Last night during a zoom meeting I heard that someone claim that mathematicians can see a hundred years into the future, certainly far better than scientists, technologists or engineers. If true, that’s a stupendous super-power.
The example was cited of a French mathematician, Laplace, predicting the existence of black holes in 1796. Yet in 1939, Einstein was trying to prove they could not exist.
Science fiction is supposed to add to the debate of how progress in science will affect the future. That means is too has to predict what could happen in the future.
Where is the link between mathematics and science fiction?
There have been science fiction stories about mathematical concepts like the Moebius strip and tesseract – geometrical figures where the protagonists can have fun or be in trouble with exploring or using. There have been fun logic problems to solve in the postulated futures. There have been maths wizards that magic up answers to the protagonists’ problems.
But as far as I’m aware there has never been a prediction about the future of predicting futures. This covers both science fiction and mathematics. It’s like asking, ‘Who guards the guardians themselves?’, a conundrum the Romans were well familiar with.
So how can the future, or to be more precise, aspects of the future be predicted now?
There is identifying a pattern using information about the past and following that pattern into the future. The big word for this is extrapolation. Except people have found in some cases that extension into the future cannot continue indefinitely. Take miniaturisation of computer cores. What happens when the component size reaches molecular limits? The improvements come to an abrupt halt and a new technology must be sought to continue this trend. In this case one was found in quantum physics. But, as it turns out, a new type of algorithm becomes available in this technology that will change certain aspects of our prediction capability and eventually bring online a whole new types of products, which will in turn modify societal behaviours. Predictions here worked the extrapolation correctly, but did not anticipate the disruptor capability of the new types of algorithms.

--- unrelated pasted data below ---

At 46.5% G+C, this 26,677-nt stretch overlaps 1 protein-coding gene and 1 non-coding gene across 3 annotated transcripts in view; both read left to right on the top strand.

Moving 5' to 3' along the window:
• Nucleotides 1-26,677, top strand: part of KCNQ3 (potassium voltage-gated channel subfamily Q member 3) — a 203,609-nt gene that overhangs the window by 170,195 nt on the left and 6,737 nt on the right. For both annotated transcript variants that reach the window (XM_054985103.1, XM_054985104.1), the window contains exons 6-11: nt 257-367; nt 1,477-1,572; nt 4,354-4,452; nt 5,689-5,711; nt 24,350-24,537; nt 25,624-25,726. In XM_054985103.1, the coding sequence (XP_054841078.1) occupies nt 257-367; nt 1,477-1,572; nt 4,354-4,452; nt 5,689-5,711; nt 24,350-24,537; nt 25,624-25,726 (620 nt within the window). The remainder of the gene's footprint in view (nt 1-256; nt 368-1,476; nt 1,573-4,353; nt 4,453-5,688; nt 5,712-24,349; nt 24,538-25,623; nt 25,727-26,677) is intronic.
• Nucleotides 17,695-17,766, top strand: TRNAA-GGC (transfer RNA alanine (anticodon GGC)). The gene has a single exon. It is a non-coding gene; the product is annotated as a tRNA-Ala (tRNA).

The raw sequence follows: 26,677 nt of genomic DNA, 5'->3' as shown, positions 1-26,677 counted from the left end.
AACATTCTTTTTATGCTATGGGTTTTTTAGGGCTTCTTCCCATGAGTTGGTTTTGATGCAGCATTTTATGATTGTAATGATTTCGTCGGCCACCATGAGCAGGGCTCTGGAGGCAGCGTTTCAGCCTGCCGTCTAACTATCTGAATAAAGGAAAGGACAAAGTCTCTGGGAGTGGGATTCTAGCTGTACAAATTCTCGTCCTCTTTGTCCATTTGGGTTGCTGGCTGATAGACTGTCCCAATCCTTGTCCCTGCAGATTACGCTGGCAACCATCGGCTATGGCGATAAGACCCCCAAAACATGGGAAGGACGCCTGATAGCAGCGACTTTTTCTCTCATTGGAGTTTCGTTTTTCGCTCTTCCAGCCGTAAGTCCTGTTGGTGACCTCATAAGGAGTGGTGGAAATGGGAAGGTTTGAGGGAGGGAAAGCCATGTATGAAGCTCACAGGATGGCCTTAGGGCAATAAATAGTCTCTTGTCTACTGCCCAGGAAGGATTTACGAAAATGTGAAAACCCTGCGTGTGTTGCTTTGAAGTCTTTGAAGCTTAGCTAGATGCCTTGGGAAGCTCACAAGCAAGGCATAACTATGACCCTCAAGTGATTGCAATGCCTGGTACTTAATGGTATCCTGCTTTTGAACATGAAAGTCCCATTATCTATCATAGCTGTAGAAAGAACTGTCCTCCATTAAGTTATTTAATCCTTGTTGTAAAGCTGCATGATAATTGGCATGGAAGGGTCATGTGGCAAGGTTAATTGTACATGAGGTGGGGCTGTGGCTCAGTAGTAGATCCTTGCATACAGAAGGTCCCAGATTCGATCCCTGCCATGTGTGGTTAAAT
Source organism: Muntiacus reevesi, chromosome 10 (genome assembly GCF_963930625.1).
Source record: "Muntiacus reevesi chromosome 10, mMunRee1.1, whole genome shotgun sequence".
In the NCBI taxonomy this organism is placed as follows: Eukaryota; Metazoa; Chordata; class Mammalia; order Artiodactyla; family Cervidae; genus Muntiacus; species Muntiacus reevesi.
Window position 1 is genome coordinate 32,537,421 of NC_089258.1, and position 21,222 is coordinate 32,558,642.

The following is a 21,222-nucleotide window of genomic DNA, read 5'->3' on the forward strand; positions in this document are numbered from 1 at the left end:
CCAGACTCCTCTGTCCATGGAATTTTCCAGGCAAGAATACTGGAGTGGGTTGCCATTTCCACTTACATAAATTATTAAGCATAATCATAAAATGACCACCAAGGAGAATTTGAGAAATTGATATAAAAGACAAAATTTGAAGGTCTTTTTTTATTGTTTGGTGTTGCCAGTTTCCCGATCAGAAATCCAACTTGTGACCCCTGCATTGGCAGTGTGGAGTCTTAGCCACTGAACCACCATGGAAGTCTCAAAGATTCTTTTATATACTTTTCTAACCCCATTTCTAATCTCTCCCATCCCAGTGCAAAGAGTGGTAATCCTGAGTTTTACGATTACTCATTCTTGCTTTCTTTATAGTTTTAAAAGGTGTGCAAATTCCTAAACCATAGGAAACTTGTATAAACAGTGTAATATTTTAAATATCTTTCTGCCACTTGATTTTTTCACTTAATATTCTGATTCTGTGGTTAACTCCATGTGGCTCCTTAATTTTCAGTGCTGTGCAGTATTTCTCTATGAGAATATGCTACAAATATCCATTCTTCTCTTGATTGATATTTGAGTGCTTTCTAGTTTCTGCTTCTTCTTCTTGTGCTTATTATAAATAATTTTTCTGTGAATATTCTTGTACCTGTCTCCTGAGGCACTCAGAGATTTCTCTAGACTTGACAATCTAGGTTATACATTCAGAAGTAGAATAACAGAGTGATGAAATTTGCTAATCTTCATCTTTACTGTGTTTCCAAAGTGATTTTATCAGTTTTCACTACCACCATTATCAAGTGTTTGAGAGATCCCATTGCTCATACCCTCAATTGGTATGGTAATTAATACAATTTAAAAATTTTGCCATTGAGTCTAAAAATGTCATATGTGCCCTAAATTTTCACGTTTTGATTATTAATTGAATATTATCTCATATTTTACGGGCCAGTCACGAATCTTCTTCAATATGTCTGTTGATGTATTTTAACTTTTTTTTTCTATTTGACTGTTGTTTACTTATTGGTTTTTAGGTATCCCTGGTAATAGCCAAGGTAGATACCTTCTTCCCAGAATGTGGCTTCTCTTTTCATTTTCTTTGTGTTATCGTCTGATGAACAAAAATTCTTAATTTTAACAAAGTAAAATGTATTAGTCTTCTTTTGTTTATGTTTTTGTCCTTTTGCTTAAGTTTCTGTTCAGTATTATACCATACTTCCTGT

Most science fiction writers who are trying to discuss the future based on technology development use extrapolation as their main tool for world-building.
[Note – the caveat on science fiction writers here is to distinguish them from the writers who use known science fiction tropes to discuss political issues or to give more sense of reality to fantasy tales.]
There are other prediction tools in the science fiction writers’ armoury. Some of them happen due to luck e.g. serendipity. Others can be worked on. It is the use of this set of tools that distinguishes a great science fiction writer from one that follows what is considered normal science fiction. Some writers do not know they are using them, more they are following some in-built instinct. Others actively look for what has not been written about before.
Where does this leave the predictions of predictions? Extrapolating the extrapolations is the easy bit, relatively speaking. It is these other tools that are causing the problems. They are not so easy to predict how and when they are going to be used. Some take effort on the part of the writer. When will a writer come along and make that effort, especially when you consider our society is built on the premise of producing as cheaply s practicable and acceptable to customers?
Which brings me back to the question of how mathematicians do their predictions. They observe and then build their mathematical model around what they see. They do not assume a model is to hand that will do the job. Yes, they may use standard models, but only after they have checked the assumptions behind those models hold true for what they have observed. In other words, they start from scratch with every new problem.
Most science fiction don’t that. They cannot afford to because it takes extra work, the readership want some familiarity with what is in the story and well, to be blunt, most people are scared of stepping into the unknown including writers.
Mathematicians are trained to take the unknown in their stride. They can and do tackle the unknowns. Occasionally they get interesting answers. Isn’t it time science fiction writers did the same? That includes predicting the predictions in science fiction.